A new report, Income and Poverty in the United Sates: 2014 details the most current statistics for children and families in the United States, the largest economy in the world. The title tells the story. Despite the encouraging steps toward recovery from the 2008-09 recession in terms of employment, the US continues to be a society of the “haves and have-nots”. The new poverty statistics are sadly too familiar. I find it appalling that 21.1% of children under age 18 and 23.5% of children under age 6 live in poverty in the US! Even worse, more than half, 55.1% of children under 6 years who live in families headed by single mothers live in poverty! (See Income and Poverty in the United Sates: 2014, pages 14-15 for more details on children living in poverty). Considering the trends over the past 50 years, we clearly are not winning the War on Poverty.
So what does this enormous poverty rate mean for children’s early brain development, their future learning, and their ability to function in our fast-paced global society? ZERO TO THREE has taken action to bring this issue front and center to the US Congress. ZERO TO THREE is a national, nonprofit organization that offers parents, professionals and policymakers information, training and resources for nurturing the early development of infants and toddlers. ZERO TO THREE just released a compelling infographic that shows how poverty negatively impacts babies’ brain development and results in learning gaps for children when compared to their more advantaged peers. Beyond drawing attention to the severe impact of poverty, this infographic points out the important fact that:
Strong nurturing relationships help build healthy brains. These relationships buffer children from harmful stress and strengthen brain development in key areas that affect academic success.
As we’ve discussed in a previous blog post, it has even been suggested that much of the impact of poverty on child development operates through its disruption of parenting and family life. Applied researchers Martha Wadsworth and Shauna Rienks have been studying interventions to build coping skills within low-income families impacted by poverty. In their article titled, Stress as a mechanism of poverty’s ill effects on children: Making a case for family strengthening interventions that counteract poverty-related stress, they refer to families experiencing “poverty-related stress” who have concerns about money which lead to a “context of stress”, including family violence, food insecurity and/or frequent changes in residence. Families who participated in the FRAME and FaCES interventions have shown improvements in child and parent mental health, problem solving and coping skills.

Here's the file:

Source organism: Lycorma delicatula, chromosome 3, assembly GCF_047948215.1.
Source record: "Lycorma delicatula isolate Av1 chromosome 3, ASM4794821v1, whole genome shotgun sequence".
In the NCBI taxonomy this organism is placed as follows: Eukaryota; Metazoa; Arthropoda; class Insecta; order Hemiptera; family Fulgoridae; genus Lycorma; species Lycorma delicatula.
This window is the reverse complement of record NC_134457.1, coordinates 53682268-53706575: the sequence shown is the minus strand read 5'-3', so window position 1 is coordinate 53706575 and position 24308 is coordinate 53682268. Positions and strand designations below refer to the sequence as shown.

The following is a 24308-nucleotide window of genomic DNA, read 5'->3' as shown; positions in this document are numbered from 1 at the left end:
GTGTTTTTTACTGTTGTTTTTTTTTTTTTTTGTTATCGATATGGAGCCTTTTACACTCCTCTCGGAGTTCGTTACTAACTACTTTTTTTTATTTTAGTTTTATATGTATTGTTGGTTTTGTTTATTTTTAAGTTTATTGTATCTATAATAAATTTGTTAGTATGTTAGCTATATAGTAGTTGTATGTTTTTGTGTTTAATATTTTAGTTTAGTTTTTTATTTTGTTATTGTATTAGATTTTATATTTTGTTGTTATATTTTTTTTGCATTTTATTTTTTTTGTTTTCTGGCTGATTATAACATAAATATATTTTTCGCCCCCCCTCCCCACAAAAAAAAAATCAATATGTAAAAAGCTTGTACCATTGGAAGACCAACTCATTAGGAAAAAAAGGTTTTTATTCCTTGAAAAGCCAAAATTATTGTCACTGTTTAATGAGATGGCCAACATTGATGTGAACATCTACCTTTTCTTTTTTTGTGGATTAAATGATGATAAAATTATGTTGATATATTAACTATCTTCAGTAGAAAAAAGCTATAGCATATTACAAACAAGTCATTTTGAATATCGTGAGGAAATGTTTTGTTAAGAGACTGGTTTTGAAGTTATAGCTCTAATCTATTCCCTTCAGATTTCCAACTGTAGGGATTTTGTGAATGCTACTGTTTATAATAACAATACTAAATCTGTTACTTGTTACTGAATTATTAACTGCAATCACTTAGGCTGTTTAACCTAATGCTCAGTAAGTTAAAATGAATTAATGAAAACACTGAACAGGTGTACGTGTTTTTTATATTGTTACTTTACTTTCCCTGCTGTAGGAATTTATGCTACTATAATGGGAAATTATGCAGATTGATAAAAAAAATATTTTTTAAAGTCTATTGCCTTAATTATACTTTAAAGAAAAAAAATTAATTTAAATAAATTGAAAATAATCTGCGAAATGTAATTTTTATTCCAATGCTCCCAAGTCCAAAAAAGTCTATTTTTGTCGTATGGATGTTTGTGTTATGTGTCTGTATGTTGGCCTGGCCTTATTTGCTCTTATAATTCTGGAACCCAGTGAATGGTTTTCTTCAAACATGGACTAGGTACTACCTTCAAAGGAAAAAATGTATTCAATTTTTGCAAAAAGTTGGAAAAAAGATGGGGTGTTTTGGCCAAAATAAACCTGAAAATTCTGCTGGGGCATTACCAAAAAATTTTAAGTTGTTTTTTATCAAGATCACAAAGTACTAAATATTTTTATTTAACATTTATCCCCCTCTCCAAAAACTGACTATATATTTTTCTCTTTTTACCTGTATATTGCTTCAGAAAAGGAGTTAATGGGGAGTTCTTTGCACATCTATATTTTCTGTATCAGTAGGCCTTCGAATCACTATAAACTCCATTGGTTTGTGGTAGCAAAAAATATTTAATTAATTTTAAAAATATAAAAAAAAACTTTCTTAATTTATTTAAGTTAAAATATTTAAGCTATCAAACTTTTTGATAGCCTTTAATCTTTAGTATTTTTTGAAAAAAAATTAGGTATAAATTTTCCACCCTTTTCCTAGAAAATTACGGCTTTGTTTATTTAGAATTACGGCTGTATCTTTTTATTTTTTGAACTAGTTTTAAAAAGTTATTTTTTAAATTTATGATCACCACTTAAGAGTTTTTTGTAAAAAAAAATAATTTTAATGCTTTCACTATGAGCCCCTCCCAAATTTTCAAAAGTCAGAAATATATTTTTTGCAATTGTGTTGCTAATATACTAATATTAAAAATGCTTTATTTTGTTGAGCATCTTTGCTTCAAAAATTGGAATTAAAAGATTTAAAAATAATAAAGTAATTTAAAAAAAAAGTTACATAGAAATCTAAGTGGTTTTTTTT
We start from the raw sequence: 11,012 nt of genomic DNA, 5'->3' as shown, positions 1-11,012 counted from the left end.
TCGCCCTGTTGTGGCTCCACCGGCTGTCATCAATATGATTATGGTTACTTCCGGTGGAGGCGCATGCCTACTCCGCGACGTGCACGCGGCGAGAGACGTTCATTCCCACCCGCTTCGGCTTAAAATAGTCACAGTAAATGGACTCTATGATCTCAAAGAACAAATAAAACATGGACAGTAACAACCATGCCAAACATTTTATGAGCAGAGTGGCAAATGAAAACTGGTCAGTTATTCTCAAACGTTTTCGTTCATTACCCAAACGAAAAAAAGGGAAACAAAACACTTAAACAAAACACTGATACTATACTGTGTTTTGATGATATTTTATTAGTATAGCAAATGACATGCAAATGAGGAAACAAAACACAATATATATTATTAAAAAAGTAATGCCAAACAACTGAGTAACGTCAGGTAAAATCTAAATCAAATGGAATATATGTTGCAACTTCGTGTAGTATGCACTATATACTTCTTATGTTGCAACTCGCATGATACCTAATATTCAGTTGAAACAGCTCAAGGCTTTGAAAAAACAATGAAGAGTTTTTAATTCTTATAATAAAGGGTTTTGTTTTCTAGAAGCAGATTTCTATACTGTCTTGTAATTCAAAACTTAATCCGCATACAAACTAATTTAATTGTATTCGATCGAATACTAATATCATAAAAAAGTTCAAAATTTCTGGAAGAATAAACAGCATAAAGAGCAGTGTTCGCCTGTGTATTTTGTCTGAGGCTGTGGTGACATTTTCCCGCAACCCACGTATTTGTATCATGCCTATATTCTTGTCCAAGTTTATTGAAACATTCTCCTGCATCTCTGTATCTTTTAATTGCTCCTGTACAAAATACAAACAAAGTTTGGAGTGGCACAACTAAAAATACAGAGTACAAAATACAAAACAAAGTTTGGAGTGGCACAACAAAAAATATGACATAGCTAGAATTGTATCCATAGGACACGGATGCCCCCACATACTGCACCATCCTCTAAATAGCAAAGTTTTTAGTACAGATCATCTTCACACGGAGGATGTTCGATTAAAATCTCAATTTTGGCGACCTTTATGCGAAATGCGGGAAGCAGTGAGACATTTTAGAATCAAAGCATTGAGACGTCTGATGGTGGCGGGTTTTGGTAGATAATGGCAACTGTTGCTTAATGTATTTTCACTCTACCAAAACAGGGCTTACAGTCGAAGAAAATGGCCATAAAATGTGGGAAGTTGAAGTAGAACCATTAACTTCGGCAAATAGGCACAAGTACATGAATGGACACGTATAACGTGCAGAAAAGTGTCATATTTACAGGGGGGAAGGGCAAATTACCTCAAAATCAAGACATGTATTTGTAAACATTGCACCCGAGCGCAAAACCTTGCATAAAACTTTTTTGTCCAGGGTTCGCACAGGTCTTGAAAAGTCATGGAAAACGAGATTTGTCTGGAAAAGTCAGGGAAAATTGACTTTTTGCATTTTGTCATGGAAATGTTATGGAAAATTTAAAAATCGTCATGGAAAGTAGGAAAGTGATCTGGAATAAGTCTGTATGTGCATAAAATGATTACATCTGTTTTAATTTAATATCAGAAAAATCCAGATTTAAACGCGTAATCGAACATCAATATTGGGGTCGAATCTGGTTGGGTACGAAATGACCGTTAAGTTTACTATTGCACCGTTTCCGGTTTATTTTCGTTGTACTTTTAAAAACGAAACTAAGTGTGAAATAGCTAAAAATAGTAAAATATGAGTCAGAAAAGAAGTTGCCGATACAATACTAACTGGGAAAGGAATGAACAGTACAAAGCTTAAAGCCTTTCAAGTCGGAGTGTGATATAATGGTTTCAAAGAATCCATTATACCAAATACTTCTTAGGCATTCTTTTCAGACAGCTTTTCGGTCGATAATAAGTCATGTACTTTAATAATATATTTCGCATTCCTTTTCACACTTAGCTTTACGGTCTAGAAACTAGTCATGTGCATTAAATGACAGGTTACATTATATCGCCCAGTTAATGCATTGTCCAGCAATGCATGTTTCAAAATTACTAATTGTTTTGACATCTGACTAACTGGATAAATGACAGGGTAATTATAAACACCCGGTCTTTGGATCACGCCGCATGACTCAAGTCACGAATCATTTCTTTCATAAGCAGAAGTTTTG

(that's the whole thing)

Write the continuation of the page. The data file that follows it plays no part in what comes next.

The research is clear; parenting is key in shielding children from the negative effects of poverty and building coping skills for resilience. The calls for policies supporting parents are growing continually stronger and more frequent. Investing in supports for nurturing parenting yields benefits over a lifetime and across future generations. By intervening in parenting, we address a major contributor to the impact of poverty on children.
Noble Prize-winning economist, James Heckman points out the importance of measurement:
The proper measure of disadvantage is not necessarily family poverty or parental education. The available evidence suggests that the quality of parenting is the important scarce resource. So we need better measures of risky family environments in order to achieve more accurate targeting.
[James Heckman, Giving Kids a Fair Chance (A Strategy that Works) page 35]
Without parenting assessment measures, interventions work in the dark. Validated parenting assessment tools can show you where a parent is starting, guide you in tailoring your services to meet each specific family’s needs, improve your parenting outcomes, and document success.
We join ZERO TO THREE in inviting readers to use their infographic to send a clear and urgent message to their families, friends, communities, and Congress Members to invest in supports for ALL parents to help them nurture their young children and create early learning opportunities. This is not only a winning investment for our children and families; it is a wise investment for our country’s future.
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